W3C home > Mailing lists > Public > www-style@w3.org > November 2009

Re: [gradients] basics

From: Brad Kemper <brad.kemper@gmail.com>
Date: Sun, 8 Nov 2009 11:37:53 -0800
Cc: "Tab Atkins Jr." <jackalmage@gmail.com>, news@terrainformatica.com, www-style <www-style@w3.org>
Message-Id: <2F9E7339-991B-4F3E-B1CF-7C975D94B8E0@gmail.com>
To: Simon Fraser <smfr@me.com>

On Nov 8, 2009, at 8:50 AM, Simon Fraser wrote:

>>> You are correct. Gradient images have no intrinsic size, so the  
>>> behavior of these properties needs to be specified. At one point  
>>> Gecko used background-repeat as an indication that it should paint  
>>> a repeating gradient, but that is not in Tab's current proposal.
>> I don't understand how this is unclear.  If these properties have
>> undefined interactions with images lacking intrinsic sizes, then the
>> problem lies in CSS2.1.  It is not appropriate to define that
>> treatment here.
> I see that <http://www.w3.org/TR/css3-background/#the-background- 
> size> etc. describe behavior when lacking intrinsic size. I stand  
> corrected.
> Making gradients always have no intrinsic size does prevent one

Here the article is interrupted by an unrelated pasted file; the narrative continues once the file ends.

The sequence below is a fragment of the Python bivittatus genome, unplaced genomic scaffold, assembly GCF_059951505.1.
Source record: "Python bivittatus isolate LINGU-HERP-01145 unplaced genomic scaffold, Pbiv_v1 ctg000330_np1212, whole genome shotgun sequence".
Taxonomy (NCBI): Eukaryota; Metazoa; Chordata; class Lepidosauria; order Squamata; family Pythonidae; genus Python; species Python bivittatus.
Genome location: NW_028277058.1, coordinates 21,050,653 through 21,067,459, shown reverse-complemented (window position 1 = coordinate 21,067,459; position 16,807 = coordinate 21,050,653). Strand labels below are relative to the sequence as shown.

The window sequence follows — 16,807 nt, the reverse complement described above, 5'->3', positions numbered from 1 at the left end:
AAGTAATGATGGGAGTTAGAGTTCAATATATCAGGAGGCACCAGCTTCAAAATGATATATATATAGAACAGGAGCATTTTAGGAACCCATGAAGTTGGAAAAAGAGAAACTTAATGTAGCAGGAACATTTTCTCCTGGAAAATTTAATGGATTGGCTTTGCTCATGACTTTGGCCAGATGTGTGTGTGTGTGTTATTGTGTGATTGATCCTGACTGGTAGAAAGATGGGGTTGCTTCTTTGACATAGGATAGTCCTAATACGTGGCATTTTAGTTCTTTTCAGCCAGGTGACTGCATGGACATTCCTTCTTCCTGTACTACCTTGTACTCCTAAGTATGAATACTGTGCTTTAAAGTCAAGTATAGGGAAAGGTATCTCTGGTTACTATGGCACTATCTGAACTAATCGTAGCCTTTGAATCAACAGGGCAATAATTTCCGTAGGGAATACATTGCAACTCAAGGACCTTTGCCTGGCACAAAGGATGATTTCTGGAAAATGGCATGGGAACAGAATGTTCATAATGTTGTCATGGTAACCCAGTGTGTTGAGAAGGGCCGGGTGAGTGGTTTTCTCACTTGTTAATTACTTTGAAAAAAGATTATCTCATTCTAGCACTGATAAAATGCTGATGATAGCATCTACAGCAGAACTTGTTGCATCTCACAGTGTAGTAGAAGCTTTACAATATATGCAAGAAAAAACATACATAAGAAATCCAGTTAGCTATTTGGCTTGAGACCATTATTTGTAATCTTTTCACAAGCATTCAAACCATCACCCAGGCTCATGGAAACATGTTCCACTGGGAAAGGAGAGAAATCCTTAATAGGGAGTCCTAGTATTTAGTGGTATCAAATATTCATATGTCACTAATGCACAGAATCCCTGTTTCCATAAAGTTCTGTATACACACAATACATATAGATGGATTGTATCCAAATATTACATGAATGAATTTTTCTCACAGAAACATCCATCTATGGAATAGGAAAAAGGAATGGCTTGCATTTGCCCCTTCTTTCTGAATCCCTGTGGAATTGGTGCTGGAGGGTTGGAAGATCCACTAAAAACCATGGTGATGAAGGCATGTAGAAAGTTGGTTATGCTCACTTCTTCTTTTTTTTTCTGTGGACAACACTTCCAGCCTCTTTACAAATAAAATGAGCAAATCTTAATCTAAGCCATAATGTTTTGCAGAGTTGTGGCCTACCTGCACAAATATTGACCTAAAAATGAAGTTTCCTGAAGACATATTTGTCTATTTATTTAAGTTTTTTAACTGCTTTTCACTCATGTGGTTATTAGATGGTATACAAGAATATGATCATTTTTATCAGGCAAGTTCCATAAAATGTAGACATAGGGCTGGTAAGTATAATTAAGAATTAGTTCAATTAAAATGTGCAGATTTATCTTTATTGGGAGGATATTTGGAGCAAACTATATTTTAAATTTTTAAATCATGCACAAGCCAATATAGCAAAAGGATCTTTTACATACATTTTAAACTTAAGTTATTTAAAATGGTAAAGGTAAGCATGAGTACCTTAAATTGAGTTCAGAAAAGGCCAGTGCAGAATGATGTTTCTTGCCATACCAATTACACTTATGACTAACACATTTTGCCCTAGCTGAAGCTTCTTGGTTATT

> possible effect an author may desire: generating a gradient image of  
> a particular size, and then having that tiled over the background.

Right. I think this is a fairly essential assumption of the proposal,  
and not one that I would change either. Because there is no intrinsic  
size or aspect ratio, the default interaction with 'background-image'  
is that the gradient is scaled to the dimensions of the background  
positioning area.

If you actually want the gradient scaled to some other dimensions, you  
can use 'background-size' to do so. Then you can use 'background- 
repeat' to tile the gradient. Which is why you don't need the gradient  
function itself to have a way to repeat the gradient inside itself.

Any UA that supports 'background-repeat', 'background-size', and Tab's  
'linear-gradient()' should support tiling a properly sized gradient  
with 'background-repeat'. What Gecko does that goes beyond this is to  
adjust the tiling so that the gradients in each tile line up with each  
other. Thus, if you had a 30deg gradient, the tiles of 'background- 
repeat' are not in rows and columns as they normally are, but  
presumably shift each column (or row?) so that the colors of the  
gradient in each tile will line up with its neighbor. Although, that  
doesn't precisely describe how something like 'repeat-x' would work  
with a gradient that includes, say, a 10deg gradient or even a top- 
left to lower-right gradient.

That is kind of nice behavior, even though it seems like a somewhat  
uncommon need. Perhaps we could eventually add a note to 'background- 
repeat' to explain how to tile generated images like gradients that  
can have a more seamless joining of tiles as with Gecko. 
Received on Sunday, 8 November 2009 19:38:32 UTC

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